***1/2 out of ****
Rated PG-13
(for some thematic elements and language)
Released: June 8, 2018 limited; June 22 expands
Runtime: 94 minutes
Directed by: Morgan Neville
Starring: Fred Rogers, Joanne Rogers
, François Clemmons, Joe Negri, David Newell, Betty Aberlin

Fred Rogers was too good for this world.

That, no doubt, is exactly why God placed him here. It’s also why we need him now, even long after his passing, perhaps more than ever.

Oscar-winning filmmaker Morgan Neville (20 Feet From Stardom) has made that possible in a new documentary that captures the humble purity of Mr. Rogers, in a way that humbles us all, waking us up to the humanity that we’ve lost.

Won’t You Be My Neighbor?, titled after Rogers’ open-hearted catchphrase invitation, is a clarion call to innocence. It’s a persuasive portrait that we must not only protect our kids and make a better world for them but, to do so, we must – as Fred Rogers did himself – become more like them.

The iconic children’s program Mr. Rogers’s Neighborhood debuted on PBS in 1968, premiering concurrently with the rise of the counter culture. Now fifty years later, in the midst of our toxic ideological divide in which self-righteous anger and profanity-laced bile are the most affirmed (and virtue-signaled) tenets, Fred Rogers’ ideals are the counter culture.

That’s exactly why Won’t You Be My Neighbor? – the new documentary about the life, work, and legacy of Fred Rogers – resonates so powerfully. His values, which once seemed so square, are now the universal antidote, balm, and hope to a popular culture that bullies, demonizes, ostracizes, and shames.

They’re values rooted in Rogers’ Christian faith (he nearly became a Presbyterian minister), a defining core that Neville doesn’t sidestep or marginalize. A pastor friend refers to the long-running series as Rogers’ ministry, the set his holy ground, in which he wore a sweater instead of a collar.

Indeed, “neighbor” is at the root of Christian praxis (or, at least, it should be). It incarnates the eternal abstract, from The Golden Rule to the Good Samaritan to so many Scriptures about our treatment and embrace of the “neighbor” (some you can read here).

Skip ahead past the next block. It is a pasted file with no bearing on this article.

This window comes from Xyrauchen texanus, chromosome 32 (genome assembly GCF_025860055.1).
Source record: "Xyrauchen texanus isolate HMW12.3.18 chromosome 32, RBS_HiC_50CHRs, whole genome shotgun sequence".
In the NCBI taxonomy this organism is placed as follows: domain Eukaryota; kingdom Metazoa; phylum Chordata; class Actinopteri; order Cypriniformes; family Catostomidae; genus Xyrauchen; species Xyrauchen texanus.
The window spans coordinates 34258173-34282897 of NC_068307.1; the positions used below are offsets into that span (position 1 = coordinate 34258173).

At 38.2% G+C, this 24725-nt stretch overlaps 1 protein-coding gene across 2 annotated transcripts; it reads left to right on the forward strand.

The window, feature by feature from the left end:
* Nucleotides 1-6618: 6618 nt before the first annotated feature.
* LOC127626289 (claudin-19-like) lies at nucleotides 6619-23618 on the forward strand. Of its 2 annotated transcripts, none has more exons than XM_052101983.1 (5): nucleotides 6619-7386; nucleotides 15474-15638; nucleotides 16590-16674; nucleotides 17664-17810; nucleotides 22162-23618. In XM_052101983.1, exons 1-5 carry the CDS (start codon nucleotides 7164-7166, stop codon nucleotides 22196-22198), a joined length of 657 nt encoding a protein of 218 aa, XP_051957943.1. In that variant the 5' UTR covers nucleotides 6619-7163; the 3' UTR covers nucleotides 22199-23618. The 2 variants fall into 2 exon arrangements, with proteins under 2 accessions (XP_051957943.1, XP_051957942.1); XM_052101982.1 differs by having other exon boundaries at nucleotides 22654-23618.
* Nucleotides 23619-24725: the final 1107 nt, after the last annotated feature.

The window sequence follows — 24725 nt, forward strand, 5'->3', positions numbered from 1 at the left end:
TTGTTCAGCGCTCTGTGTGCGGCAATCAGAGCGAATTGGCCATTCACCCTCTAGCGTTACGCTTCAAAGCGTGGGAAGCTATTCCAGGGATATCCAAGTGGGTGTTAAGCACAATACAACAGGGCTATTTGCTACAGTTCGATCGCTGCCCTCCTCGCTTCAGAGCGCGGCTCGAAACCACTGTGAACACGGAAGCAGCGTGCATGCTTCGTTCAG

It’s from this ethos, and not merely a quaint platitude, that Fred Rogers invited everyone to be his neighbor. He gave the invitation out of love and a desire to fulfill the responsibility that comes with it.

Through new interviews with people close to Rogers (his widow, his sons, cast and crew, and more) to a deep well of archival footage, Rogers and others share his heart, intentions, and philosophies. We see how this man could address life’s harshest realities in a Neighborhood of Make Believe, from tragic current events to universal fears, doubts, and anxieties.

He also showed how a a medium like television could be a force for good, not just entertainment or, even worse, a numbing presence that was morally destructive. (It’s a standard we need to heed again in our social media age.)

Yes, Won’t You Be My Neighbor? is a hagiography, but it’s also an honest biography. It’s the kind of portrait you get when the truth is as good or better than the squeaky clean public persona.

Nevertheless, Neville explores Rogers’ own self-doubts and insecurities (which Fred documented), the kind he dedicated his whole life to helping kids overcome. They were often expressed through his puppet alter egos, most prominently in Daniel Tiger.

Fred Rogers may be our pop culture Patron Saint, but he was still very much human, grappling with his purpose and the efficacy of his life’s work, especially as society became more coarse over time, not less.

While there aren’t any dark, secret flaws revealed (because, by all accounts, there weren’t any), there were struggles and tests, perhaps none more so than when one of his cast members came out as gay. Yet even potentially divisive beliefs such as those were broached with grace, and moral impasses that threatened to break the bonds of friendship were ultimately reconciled with love.

That, too, is part of Mr. Rogers’ legacy. That, too, is the example we need now. The pure decency of this man is beautifully overwhelming.

Won’t You Be My Neighbor? is a quiet, simple, and profound film, just like its subject. A glance at my Twitter feed doesn’t give me hope that it’ll heal our country any time soon. I see people praise the film and the man in one tweet and then hurl profane, malicious wrath in the next (“F— civility.” being one that sums them up), but that just further illustrates why we need a movie, a man, an example like this right now, one of such stark truth and clarity.

Fifteen years after his death, Fred Rogers is still showing us the way forward.

Many (even those who embrace Rogers’ worldview) will say his ideals are too passive, too Pollyanna, and not enough for what we face. I’m sympathetic to that cynicism, but that’s exactly why we must have the courage and resolve to live them out anyway.

Won’t You Be My Neighbor? is a North Star that cuts through the noxious noise of our polarized, politicized, and tribal times. Living out its example starts by sincerely asking its titular question to everyone we meet. Won’t you, please?

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